He invaded Earth and enslaved her body. She invaded his pants and took him to another galaxy.
Twenty-year-old Katy is thrilled to spend her spring break on the beach with her friends, until strange, muscular beings come forth from the waves, capturing women. When she wakes on a glittering and beautiful alien planet, Katy at first thinks she’s dreaming. Soon, however, she realizes the truth of her situation—she’s a prisoner. The women on the planet are treated as treasured slaves, and Katy yearns for her freedom, wanting only to escape and return to Earth. Abesi, the alien who brought her to his planet, has other plans for Katy. Although love between Abesi’s kind and their human captives is forbidden, he slowly begins to show Katy the depth of his feelings for her. Will his devotion lead to their deaths, or will true love conquer all on Earth and in the skies above?
For Christians in recovery--a one-of-a-kind "Bible" featuring the complete NIV translation as well as meditations, helpful tips, and prayers that embody the principles of the Twelve Steps.
The Baby-sitters just love little babies. So of course Kristy has the great idea of entering a float in the Stoneybrook Baby Parade.All the girls have to do is round up a bunch of adorable babies like Squirt and Emily, dress them in costumes, and plop them on a float. Easy, right? Wrong. The float looks like a big orange blob, the costumes are hideous, and the babies won't stop crying! S.O.S. - the Baby-sitters' float is about to sink!
From volunteers ready to patrol the U.S.-Mexico border to the hundreds of thousands of men, women, and children who have marched in support of immigrant rights, the United States has witnessed a surge of involvement in immigration activism. In The Latino Threat, Leo R.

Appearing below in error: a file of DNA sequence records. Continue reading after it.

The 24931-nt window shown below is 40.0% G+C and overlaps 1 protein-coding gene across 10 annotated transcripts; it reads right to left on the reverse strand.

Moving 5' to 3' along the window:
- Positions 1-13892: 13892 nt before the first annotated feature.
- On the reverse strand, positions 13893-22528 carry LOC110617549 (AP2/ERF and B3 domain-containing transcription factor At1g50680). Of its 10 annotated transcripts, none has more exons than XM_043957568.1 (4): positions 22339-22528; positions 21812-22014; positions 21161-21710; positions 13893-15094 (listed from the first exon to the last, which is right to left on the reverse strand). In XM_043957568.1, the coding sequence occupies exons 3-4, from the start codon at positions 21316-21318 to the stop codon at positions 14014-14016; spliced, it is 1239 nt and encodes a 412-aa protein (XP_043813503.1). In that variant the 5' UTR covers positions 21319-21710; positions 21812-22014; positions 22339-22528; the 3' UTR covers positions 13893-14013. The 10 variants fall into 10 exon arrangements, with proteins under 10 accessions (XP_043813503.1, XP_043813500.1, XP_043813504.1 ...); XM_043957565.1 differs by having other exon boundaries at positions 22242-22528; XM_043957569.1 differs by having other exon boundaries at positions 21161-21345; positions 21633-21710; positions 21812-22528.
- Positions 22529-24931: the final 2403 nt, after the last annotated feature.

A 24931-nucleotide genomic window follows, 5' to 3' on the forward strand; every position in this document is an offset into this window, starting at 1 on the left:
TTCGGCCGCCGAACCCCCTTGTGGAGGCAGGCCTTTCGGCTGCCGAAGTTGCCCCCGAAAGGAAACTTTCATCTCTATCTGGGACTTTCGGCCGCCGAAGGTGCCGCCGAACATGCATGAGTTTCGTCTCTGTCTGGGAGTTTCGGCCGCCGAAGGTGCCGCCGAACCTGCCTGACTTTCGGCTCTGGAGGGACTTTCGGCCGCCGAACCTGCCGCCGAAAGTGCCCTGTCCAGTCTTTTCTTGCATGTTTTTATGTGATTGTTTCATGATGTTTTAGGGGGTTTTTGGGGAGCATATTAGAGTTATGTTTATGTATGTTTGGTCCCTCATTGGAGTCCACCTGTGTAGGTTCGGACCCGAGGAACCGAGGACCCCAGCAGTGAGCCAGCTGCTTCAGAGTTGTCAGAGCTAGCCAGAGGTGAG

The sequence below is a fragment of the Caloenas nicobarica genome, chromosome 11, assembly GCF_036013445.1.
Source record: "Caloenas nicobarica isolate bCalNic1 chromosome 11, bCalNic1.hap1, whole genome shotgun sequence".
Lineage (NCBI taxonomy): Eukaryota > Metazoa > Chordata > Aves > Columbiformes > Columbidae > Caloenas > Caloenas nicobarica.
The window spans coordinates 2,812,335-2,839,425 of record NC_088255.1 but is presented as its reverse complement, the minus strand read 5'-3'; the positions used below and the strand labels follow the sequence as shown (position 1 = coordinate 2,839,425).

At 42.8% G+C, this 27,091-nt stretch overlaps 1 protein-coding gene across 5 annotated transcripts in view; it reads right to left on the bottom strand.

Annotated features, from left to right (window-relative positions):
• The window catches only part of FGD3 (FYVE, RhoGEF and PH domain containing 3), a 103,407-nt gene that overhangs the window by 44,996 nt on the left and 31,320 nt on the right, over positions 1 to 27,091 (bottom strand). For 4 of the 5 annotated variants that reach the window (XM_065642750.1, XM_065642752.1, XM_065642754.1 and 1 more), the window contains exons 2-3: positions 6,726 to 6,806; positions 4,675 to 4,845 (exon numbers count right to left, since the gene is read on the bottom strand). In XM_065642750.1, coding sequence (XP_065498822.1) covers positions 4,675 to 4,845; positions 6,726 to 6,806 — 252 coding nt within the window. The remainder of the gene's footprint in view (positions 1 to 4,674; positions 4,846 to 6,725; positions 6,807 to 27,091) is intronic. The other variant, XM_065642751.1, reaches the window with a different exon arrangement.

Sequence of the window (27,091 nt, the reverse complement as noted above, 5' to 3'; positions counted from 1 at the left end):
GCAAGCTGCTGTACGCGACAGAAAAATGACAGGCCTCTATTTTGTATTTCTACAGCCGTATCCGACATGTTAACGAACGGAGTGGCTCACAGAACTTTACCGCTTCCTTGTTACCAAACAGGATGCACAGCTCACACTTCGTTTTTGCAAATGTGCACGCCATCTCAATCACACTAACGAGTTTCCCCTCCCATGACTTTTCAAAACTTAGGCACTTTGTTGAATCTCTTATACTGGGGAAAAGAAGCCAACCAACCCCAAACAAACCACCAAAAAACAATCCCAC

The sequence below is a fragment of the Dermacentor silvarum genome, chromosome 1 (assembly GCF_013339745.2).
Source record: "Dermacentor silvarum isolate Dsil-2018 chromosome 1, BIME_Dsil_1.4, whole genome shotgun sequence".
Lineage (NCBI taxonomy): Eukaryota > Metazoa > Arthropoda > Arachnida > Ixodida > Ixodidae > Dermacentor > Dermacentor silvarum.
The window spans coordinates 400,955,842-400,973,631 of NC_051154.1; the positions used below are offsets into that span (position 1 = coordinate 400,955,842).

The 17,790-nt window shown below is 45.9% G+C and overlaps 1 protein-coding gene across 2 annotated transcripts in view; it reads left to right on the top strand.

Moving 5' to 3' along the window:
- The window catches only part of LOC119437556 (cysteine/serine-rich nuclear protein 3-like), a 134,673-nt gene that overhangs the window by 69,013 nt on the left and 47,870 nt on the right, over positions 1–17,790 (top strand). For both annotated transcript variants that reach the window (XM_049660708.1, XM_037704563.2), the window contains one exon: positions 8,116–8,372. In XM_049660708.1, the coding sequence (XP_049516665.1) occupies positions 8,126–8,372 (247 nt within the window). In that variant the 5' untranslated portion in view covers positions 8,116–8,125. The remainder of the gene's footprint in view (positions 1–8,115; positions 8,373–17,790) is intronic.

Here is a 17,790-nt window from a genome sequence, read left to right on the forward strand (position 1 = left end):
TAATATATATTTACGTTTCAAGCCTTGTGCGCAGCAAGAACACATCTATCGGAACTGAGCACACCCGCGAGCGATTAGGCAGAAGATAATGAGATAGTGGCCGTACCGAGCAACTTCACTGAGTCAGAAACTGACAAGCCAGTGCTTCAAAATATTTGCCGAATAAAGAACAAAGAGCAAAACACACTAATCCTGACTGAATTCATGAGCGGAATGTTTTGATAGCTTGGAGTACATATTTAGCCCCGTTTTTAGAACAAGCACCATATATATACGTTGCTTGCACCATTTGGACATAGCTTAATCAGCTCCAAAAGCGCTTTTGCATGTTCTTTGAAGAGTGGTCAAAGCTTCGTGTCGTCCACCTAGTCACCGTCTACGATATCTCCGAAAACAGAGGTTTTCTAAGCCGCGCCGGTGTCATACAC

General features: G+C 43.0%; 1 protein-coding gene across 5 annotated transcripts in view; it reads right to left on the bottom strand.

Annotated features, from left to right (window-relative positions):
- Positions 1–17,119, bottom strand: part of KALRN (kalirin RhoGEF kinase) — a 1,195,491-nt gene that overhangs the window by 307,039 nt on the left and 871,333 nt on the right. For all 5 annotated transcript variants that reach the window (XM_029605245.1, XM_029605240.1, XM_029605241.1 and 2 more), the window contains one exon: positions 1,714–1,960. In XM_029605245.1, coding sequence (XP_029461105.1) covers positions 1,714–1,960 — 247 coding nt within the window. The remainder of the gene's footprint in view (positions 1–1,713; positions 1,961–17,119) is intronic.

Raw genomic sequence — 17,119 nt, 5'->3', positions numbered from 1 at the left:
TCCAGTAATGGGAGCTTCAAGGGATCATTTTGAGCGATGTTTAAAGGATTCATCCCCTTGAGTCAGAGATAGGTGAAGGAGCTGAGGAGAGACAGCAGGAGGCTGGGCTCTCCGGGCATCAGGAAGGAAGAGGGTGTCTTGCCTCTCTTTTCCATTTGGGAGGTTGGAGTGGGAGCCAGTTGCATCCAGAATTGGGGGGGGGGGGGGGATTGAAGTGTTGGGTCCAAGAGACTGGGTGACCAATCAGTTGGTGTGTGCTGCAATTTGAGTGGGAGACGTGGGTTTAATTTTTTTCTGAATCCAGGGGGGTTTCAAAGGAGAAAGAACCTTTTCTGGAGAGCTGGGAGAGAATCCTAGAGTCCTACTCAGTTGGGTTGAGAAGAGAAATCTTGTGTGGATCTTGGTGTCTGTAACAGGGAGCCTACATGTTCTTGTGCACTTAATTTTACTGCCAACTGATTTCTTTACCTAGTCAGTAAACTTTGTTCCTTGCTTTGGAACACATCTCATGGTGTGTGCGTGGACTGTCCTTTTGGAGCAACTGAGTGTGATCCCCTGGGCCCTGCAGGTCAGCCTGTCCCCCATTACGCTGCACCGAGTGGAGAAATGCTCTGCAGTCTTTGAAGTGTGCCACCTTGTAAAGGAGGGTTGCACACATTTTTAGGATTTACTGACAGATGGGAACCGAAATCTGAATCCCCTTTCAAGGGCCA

Chavez critically investigates the media stories about and recent experiences of immigrants to show how prejudices and stereotypes have been used to malign an entire immigrant population—and to define what it means to be an American.
Pundits—and the media at large—nurture and perpetuate the notion that Latinos, particularly Mexicans, are an invading force bent on reconquering land once considered their own. Through a perceived refusal to learn English and an "out of control" birthrate, many say that Latinos are destroying the American way of life. But Chavez questions these assumptions and offers facts to counter the myth that Latinos are a threat to the security and prosperity of our nation. His breakdown of the "Latino threat" contests this myth's basic tenets, challenging such well-known authors as Samuel Huntington, Pat Buchanan, and Peter Brimelow. Chavez concludes that citizenship is not just about legal definitions, but about participation in society. Deeply resonant in today's atmosphere of exclusion, Chavez's insights offer an alternative and optimistic view of the vitality and future of our country.
The First Transcontinental Railroad (known originally as the "Pacific Railroad" and later as the "Overland Route") was a railroad line built in the United States of America between 1863 and 1869 by the Central Pacific Railroad of California and the Union Pacific Railroad that connected its statutory Eastern terminus at Council Bluffs, Iowa/Omaha, Nebraska (via Ogden, Utah, and Sacramento, California) with the Pacific Ocean at Oakland, California on the eastern shore of San Francisco Bay opposite San Francisco. By linking with the existing railway network of the Eastern United States, the road thus connected the Atlantic and Pacific coasts of the United States by rail for the first time. The construction and operation of the line was authorized by the Pacific Railroad Acts of 1862 and 1864 during the American Civil War. Congress supported it with 30-year U.S. government bonds and extensive land grants of government-owned land. Completion of the railroad was the culmination of a decades-long movement to build such a line. It was one of the crowning achievements in the crossing of plains and high mountains westward by the Union Pacific and eastward by the Central Pacific. Opened for through traffic on May 10, 1869, with the driving of the "Last Spike" at Promontory Summit, Utah, the road established a mechanized transcontinental transportation network that revolutionized the population and economy of the American West. The Pacific Railroad constituted one of the most significant and ambitious American technological feats of the 19th century following in the footsteps of the building of the Erie Canal in the 1820s and the crossing of the Isthmus of Panama by the Panama Railroad in 1855 and this book is the pictorial story of this amazing feat and the individuals and driving forces behind it.
This book contains detailed grammar of contemporary German by the most renowned name in German language reference. All linguistic features are represented scientifically, accurately and clearly. Written entirely in German.